Mohammad Zahid was not the target of a joint military operation that came through his village in Khost Province in late February 2012. However, that day the twenty-two year old man who claimed to be a student was arrested and eventually convicted in an Afghan court because his fingerprints reportedly matched those found on an [...]
Daniel Solove writes: I’m pleased to announce that my article with Professor Woodrow Hartzog, The FTC and the New Common Law of Privacy, 114 Colum. L. Rev. 583 (2014), is now out in print. You can download the final published version at SSRN. Read more on Concurring Opinions.
The director of the Federal Trade Commission’s Bureau of Consumer Protection notified Facebook and WhatsApp about their obligations to protect the privacy of their users in light of Facebook’s proposed acquisition of WhatsApp. In a letter to the two companies, Bureau Director Jessica Rich noted that WhatsApp has made clear privacy promises to consumers, and that both [...]
Executive Order 13636, Improving Critical Infrastructure Cybersecurity, requires that senior agency officials for privacy and civil liberties assess the privacy and civil liberties impacts of the activities their respective departments and agencies have undertaken to implement the Executive Order, and to publish their assessments annually in a report compiled by the DHS Privacy Office and Office for [...]
The FTC issued the following press release: Two data brokers have agreed to settle Federal Trade Commission charges that they violated the Fair Credit Reporting Act (FCRA) by providing reports about consumers to users such as prospective employers and landlords without taking reasonable steps to make sure that they were accurate, or without making sure their users [...]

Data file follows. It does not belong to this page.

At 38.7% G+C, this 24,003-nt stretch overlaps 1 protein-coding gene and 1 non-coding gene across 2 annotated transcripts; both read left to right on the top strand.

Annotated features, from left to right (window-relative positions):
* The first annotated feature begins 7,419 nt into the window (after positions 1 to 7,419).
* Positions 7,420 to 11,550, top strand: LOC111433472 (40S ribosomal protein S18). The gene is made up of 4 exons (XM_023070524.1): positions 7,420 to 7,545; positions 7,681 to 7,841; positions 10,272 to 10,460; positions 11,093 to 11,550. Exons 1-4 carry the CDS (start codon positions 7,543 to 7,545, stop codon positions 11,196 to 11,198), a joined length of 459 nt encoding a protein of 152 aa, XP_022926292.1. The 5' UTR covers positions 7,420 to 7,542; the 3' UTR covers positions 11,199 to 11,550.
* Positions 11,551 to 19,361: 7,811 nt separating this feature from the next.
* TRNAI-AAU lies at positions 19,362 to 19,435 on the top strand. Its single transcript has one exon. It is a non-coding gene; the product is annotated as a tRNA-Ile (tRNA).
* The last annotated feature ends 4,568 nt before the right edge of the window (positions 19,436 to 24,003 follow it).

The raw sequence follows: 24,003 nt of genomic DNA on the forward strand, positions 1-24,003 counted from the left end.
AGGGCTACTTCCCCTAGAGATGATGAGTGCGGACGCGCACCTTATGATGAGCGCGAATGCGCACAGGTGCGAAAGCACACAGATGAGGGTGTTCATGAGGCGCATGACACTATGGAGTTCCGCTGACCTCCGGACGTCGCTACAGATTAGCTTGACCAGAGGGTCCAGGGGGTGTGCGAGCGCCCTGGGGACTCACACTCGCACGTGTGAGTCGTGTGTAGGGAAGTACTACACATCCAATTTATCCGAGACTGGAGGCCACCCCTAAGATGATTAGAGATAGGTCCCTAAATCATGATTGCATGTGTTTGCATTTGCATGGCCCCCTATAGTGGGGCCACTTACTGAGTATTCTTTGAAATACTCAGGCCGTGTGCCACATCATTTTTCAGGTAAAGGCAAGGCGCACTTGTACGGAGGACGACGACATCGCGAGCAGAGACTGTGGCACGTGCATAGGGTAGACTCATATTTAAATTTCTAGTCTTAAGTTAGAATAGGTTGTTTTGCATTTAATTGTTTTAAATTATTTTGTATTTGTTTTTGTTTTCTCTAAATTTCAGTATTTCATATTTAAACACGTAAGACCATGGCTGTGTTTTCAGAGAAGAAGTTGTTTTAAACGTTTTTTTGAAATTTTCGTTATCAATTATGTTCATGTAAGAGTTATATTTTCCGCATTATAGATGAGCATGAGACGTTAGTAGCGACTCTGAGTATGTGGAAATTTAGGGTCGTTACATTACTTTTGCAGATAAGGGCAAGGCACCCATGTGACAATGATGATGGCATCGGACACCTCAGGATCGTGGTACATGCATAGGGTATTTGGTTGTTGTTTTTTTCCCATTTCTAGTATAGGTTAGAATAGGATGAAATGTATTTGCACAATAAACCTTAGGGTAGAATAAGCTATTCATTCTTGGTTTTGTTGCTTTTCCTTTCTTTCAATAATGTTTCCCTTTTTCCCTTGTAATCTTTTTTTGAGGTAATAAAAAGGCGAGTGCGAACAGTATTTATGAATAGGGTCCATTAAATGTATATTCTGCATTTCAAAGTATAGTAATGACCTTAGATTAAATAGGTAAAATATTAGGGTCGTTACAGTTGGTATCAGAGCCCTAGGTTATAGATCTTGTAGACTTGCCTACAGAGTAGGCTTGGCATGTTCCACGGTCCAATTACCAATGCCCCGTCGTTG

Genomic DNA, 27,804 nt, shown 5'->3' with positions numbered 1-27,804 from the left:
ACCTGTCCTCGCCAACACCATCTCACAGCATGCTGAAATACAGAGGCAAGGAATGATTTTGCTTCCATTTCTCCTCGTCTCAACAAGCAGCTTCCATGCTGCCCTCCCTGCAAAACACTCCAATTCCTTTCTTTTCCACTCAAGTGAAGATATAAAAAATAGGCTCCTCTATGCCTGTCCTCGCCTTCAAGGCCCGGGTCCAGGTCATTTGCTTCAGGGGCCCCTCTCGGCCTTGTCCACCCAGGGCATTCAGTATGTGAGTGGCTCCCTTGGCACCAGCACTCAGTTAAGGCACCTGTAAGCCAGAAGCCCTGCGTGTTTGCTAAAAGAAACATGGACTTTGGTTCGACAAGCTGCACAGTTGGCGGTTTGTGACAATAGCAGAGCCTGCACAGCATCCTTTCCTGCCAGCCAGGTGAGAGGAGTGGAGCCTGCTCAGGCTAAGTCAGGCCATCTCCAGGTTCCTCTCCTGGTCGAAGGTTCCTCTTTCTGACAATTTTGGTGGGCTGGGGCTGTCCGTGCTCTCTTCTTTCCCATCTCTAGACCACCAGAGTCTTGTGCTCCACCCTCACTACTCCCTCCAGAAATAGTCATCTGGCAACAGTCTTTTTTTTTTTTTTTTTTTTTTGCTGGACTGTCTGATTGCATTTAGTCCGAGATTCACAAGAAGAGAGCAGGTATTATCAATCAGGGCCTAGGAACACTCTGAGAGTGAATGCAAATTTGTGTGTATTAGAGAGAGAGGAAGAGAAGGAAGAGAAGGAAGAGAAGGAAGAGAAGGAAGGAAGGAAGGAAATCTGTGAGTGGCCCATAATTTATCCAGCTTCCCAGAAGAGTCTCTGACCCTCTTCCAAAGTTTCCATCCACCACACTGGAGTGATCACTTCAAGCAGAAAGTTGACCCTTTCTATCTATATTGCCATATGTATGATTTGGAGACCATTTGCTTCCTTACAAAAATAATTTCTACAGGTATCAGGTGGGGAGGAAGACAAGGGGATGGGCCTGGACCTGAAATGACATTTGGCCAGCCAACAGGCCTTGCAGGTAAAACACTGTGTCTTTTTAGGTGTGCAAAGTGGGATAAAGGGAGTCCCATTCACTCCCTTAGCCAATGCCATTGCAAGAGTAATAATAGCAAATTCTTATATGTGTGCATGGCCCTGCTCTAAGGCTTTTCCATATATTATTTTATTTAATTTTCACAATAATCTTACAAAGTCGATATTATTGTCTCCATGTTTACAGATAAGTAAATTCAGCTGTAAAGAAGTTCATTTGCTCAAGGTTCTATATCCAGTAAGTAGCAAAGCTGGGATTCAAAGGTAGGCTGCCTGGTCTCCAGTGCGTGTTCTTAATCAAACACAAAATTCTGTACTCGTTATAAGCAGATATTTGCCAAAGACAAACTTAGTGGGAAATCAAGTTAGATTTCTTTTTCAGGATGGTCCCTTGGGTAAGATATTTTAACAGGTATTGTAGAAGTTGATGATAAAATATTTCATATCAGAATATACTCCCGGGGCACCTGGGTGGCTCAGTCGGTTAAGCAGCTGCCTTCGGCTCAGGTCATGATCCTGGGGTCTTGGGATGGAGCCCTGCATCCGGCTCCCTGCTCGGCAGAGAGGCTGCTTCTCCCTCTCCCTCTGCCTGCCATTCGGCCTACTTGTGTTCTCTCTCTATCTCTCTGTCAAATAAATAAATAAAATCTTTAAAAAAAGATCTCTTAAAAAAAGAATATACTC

Orin Kerr writes: My co-blogger David Post says that the Fourth Amendment allows air travelers to leave airport security screening areas if they wish without the TSA’s permission: I am permitted to leave [the screening area] without TSA permission, whether they like it or not, because the Fourth Amendment’s prohibition on “unreasonable . . . seizures” gives me that [...]
Emily Weinrebe of the ACLU announced a terrific new resource this week: The public debate over our government’s surveillance programs has reached remarkable heights since the first set of NSA disclosures in June 2013 based on documents leaked by Edward Snowden. Since then, additional disclosures by both the press and government have illuminated our government’s [...]